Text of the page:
## Section 2.9 Analyzing Tile Patterns

You have already experienced that functions arise in a variety of ways. You learned how to determine linear functions given a set of data, a graph, a story, or an equation. In this lesson, you will count tiles arranged in a pattern, determine how the tile arrangement is related to the step number, and analyze growing tile patterns to determine whether or not the resulting data is linear.

### Subsection 2.9.1 Pattern Talk: Tile Pattern

Consider the tile arrangement in FigureĀ 2.9.1.1.

Count the number of tiles in the arrangement.

How did you count the tiles?

Find a way to count the tiles so that so that the relationship between the number of tiles and the Step Number is evident.

Share your ways of counting the tiles with your group when asked to do so.

Study the tile arrangements in FigureĀ 2.9.1.2 and FigureĀ 2.9.1.3.

Does one of the ways you counted the tiles in FigureĀ 2.9.1.1 also work to count the tiles for both FigureĀ 2.9.1.2 and FigureĀ 2.9.1.3?

Is the relationship between the number of tiles and the Step Number still evident for FigureĀ 2.9.1.2 and FigureĀ 2.9.1.3? Explain your counting process and the relationship between the number of tiles and the step number.

In this lesson, you will explore several tile patterns. Each pattern grows in a predictable way. It is your job to determine how each pattern is growing. Some of the patterns are linear or proportional linear. Other patterns are not linear. Can you distinguish which patterns are linear or proportional linear from those that are not? Use what you've learned about linear relationships to help you!

### Student Page 2.9.2 Analyzing Tile Patterns

Use tiles to model each pattern. Use color to show how each pattern grows. For example, choose a color for tiles that are new in Step 2 when compared to Step 1. Use the Step 2 color to show where these same tiles appear in all subsequent steps. Find a way to count each pattern of tiles so that the relationship between the number of tiles and the step number is evident.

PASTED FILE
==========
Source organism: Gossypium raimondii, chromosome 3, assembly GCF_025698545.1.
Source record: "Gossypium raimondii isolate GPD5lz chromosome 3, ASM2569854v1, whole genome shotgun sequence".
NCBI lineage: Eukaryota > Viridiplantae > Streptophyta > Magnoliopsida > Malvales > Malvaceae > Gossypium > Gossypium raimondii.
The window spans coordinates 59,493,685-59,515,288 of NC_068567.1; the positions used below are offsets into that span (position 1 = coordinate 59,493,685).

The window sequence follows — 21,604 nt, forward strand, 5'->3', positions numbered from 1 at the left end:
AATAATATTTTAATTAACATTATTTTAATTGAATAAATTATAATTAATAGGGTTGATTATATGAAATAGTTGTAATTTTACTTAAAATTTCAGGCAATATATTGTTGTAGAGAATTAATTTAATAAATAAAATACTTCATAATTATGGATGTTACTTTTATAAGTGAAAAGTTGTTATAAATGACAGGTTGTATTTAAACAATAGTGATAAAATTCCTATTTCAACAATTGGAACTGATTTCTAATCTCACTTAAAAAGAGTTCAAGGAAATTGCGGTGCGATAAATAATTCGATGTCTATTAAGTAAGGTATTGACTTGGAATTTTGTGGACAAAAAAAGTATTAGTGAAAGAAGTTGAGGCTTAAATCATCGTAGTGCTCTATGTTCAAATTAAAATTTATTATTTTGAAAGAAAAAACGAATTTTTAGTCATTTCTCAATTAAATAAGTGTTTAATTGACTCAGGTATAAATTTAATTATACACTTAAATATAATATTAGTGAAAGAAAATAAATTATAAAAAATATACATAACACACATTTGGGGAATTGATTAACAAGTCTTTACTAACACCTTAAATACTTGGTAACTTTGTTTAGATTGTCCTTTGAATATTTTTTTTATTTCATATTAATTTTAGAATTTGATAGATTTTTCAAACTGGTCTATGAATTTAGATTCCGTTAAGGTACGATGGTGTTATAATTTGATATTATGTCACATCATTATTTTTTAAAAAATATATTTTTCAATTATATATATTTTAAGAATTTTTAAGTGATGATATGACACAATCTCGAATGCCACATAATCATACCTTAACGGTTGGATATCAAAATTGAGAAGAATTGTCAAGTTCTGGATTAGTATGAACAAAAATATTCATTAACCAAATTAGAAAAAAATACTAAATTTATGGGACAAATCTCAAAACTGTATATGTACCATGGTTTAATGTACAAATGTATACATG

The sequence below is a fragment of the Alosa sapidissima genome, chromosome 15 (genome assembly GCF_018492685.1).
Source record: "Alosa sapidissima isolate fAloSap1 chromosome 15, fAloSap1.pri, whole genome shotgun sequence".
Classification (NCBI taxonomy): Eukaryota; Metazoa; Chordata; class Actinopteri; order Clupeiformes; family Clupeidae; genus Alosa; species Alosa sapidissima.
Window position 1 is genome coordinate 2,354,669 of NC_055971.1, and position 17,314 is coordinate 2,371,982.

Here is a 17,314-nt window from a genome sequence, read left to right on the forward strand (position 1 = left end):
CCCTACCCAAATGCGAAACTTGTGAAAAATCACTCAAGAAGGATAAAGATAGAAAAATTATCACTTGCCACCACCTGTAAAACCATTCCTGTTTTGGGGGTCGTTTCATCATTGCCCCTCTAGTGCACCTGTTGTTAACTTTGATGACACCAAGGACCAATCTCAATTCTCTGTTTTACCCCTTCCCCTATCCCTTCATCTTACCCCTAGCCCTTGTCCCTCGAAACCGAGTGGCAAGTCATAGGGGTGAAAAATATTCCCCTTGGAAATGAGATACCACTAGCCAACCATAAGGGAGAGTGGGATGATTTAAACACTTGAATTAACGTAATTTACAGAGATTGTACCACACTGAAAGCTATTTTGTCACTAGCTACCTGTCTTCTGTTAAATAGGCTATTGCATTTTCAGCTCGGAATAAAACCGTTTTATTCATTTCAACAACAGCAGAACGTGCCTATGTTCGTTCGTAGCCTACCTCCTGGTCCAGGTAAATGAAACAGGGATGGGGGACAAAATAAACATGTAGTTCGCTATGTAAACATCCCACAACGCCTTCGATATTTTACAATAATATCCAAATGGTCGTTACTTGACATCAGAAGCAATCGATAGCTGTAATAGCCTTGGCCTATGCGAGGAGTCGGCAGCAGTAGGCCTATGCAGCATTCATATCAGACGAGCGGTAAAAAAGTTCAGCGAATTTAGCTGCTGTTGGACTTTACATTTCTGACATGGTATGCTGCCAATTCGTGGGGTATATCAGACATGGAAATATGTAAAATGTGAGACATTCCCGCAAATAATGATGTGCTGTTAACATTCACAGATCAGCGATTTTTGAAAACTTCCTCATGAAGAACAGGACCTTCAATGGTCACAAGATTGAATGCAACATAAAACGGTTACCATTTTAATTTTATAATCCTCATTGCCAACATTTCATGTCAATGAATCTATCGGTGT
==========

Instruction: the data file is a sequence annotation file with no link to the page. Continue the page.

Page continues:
Work on Pattern A. When you're done, share the different ways you colored the pattern with your group and when asked to do so, with the class. Use that information to draw Steps 0 and 4 and to find the equation.

Continue working on Patterns B through F.

When the class has finished work on Analyzing Tile Patterns, as a group, claim one pattern. You will share your coloring of the pattern and equation with the class.

Once all patterns are posted, study each group's work. Determine if you agree or disagree and why. When reporting, group members who did not put the pattern on the board will explain the work presented.

Study the visual patterns in FigureĀ 2.9.2.1. Assume each pattern continues infinitely and grows predictably. Determine the following for each pattern:

#### 1.

How is the pattern growing? Use colors or numbers to show how tiles are added to the pattern from one step to the next. Show how the pattern builds from one step to the next.

#### 2.

Draw Step 4. Draw Step 0.

#### 3.

For each step, determine the number of tiles needed.

#### 4.

Determine if the pattern is proportional linear, linear, or other. Explain your decision.

#### 5.

For each linear and proportional linear pattern, find an equation that gives the number of tiles in a step based on its step number.

#### 6.

For linear and proportional linear patterns, determine what part of the pattern relates to the slope. Determine what part of the pattern relates to the \(y\)-intercept. Explain both.

### Homework 2.9.3 Homework

#### 1.

Some students say that you can find the slope from a table by dividing the value of \(y\) by the value of \(x\) for a single data point.

##### (a)

Does this method ever work? If so, for what types of functions will this method work? Give at least one example. Why does the method work?

##### (b)

Try this method for finding slope on the function below. Does the method work? Why or why not? Is the data below linear? How do you know?